Gildea sent a letter Thursday evening to Gov. Tim Walz and legislative leaders requesting that they act to help the courts delay defendants’ legal rights to a speedy trial while Minnesota observes a state of peacetime emergency as declared by Walz on March 13.
She also asked lawmakers to help the courts pause hearings in several types of cases where the law mandates action within a certain window of time — seven to 60 days in some cases.
“The operations of the Minnesota Judicial Branch continue during the current emergency…,” Gildea wrote. “…But residents of Minnesota and judicial branch judges and staff face challenges in attempting to meet deadlines established by statute, across civil and criminal matters, due to the impact of the emergency on daily lives.”
Gildea suggested that lawmakers enact legislation that would allow the courts not to factor in the duration of the state’s peacetime emergency in meeting a defendant’s demand for a speedy trial. State law mandates a trial within 60 days of a defendant’s demand for a speedy trial.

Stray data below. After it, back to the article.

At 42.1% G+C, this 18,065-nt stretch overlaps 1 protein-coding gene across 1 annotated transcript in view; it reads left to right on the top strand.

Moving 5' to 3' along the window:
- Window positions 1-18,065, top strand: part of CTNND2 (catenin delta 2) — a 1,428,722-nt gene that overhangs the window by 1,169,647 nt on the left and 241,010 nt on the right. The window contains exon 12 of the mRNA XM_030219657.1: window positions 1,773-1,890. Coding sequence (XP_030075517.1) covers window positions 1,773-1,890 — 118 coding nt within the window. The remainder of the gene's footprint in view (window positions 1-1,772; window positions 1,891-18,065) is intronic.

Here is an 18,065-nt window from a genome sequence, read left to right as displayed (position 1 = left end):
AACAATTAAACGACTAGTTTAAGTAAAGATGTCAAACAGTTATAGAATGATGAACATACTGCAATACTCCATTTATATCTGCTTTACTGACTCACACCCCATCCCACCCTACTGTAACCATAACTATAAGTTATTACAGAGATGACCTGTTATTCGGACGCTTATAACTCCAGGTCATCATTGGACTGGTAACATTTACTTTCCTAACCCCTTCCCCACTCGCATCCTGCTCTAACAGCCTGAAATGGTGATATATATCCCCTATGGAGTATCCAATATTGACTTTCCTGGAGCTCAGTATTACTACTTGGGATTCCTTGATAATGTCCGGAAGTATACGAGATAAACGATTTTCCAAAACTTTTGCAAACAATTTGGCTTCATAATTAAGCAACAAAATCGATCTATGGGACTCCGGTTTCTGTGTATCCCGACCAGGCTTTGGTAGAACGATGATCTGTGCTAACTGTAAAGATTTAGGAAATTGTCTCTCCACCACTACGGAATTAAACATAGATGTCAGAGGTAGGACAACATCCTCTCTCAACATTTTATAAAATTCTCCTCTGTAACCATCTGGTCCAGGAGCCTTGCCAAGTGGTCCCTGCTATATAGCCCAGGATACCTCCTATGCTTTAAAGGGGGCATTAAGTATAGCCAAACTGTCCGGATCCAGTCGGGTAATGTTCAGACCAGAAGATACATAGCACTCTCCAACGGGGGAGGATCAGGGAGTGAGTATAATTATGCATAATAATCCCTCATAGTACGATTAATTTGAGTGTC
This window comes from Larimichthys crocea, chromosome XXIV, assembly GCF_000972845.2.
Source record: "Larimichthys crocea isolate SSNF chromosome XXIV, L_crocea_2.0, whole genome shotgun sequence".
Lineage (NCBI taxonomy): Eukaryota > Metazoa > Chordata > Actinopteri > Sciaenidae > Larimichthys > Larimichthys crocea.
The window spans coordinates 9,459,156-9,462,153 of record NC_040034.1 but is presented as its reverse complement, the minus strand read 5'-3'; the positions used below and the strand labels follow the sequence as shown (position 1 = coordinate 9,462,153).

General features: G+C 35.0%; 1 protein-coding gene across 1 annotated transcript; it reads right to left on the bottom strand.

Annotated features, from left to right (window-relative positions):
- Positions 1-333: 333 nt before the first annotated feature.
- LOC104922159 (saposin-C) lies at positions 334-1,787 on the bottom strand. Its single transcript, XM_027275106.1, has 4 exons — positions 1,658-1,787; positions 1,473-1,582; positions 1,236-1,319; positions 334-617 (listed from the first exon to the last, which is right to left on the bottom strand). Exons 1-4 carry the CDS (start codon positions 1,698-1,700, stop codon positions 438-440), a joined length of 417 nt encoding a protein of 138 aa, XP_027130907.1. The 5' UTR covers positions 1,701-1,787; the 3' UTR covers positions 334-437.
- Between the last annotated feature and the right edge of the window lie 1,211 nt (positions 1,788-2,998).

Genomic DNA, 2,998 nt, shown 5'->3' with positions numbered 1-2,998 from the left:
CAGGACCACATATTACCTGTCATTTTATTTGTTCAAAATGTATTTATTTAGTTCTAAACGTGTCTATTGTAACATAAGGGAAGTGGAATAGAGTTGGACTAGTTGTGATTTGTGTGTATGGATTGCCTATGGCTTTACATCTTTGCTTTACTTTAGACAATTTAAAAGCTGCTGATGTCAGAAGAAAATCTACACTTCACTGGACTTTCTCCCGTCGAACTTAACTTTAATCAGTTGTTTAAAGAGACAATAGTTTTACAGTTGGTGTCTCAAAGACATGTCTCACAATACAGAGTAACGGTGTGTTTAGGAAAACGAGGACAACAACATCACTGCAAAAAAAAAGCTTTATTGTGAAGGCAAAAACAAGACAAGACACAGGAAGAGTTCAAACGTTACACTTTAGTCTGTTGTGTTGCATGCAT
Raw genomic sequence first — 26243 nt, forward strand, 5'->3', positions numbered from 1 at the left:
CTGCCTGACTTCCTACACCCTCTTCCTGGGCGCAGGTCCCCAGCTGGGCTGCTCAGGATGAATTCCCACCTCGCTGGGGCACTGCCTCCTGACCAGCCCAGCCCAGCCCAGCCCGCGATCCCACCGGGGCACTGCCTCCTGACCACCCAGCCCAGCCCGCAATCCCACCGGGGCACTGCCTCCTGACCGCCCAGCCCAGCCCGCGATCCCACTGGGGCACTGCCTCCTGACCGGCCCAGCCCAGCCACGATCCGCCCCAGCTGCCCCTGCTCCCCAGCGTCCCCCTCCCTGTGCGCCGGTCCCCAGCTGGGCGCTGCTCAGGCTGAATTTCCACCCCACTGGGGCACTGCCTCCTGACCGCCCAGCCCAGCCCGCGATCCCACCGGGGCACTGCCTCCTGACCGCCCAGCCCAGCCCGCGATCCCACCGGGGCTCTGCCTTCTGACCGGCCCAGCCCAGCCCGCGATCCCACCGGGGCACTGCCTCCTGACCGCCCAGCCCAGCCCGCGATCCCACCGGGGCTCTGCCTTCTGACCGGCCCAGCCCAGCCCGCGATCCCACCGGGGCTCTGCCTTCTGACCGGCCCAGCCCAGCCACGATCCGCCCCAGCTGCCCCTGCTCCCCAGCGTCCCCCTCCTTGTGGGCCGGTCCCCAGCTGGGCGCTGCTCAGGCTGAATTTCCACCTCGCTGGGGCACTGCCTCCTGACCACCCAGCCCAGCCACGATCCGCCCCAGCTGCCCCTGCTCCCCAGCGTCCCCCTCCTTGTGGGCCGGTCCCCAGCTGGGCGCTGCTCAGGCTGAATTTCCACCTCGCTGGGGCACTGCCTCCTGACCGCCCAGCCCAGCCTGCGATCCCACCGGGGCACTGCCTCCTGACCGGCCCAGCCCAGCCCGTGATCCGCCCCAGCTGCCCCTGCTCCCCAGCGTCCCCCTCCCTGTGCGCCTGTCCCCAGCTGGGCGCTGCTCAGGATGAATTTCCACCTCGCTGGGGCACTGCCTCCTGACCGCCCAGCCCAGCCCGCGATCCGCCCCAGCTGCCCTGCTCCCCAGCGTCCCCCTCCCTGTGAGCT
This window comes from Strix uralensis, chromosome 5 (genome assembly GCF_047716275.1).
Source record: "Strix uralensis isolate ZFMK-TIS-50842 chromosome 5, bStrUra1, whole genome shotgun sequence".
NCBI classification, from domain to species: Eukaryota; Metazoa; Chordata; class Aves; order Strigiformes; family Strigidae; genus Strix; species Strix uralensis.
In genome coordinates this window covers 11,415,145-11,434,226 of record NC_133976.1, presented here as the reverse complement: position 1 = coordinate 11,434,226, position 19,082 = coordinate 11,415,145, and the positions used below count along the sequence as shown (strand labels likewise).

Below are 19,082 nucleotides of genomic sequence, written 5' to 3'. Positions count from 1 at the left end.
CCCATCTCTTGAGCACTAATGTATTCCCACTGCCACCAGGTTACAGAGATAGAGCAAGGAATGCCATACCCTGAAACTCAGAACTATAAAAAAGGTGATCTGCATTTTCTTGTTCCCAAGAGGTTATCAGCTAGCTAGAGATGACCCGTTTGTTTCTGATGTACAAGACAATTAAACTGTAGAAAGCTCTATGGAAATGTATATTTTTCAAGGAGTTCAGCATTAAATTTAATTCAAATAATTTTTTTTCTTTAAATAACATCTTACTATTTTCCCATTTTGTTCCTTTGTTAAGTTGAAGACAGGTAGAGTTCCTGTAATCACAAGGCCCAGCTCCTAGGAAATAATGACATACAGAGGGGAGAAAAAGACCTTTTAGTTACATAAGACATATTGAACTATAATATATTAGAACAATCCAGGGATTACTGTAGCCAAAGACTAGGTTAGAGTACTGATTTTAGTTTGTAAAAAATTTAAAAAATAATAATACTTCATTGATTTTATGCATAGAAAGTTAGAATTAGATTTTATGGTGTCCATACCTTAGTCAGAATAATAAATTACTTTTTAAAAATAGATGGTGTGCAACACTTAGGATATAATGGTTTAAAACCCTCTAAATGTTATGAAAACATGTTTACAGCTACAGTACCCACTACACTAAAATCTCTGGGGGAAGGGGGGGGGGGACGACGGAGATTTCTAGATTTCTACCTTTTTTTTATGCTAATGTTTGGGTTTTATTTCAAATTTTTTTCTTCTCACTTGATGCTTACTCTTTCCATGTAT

She also asked them to enact legislation that would allow the courts to hit pause on the time requirements for several types of hearings, including: implied-consent hearings held within 60 days, appeals in some juvenile cases that must be heard within 30 days and appearances in evictions that are required between 7 and 14 days, among others.
Chief State Public Defender Bill Ward and Ramsey County Chief Public Defender Jim Fleming have called for the delay of all trials to protect jurors and defendants. Ward and Fleming argued that calling in jurors during a global pandemic put everyone’s health at risk and threatened to prevent their clients from receiving a fair trial.
“My concern, obviously, is trying to seat jurors in a time of a pandemic when they’re going to be more worried about their own personal health and not be able to concentrate on the facts put forth before them,” Ward has said.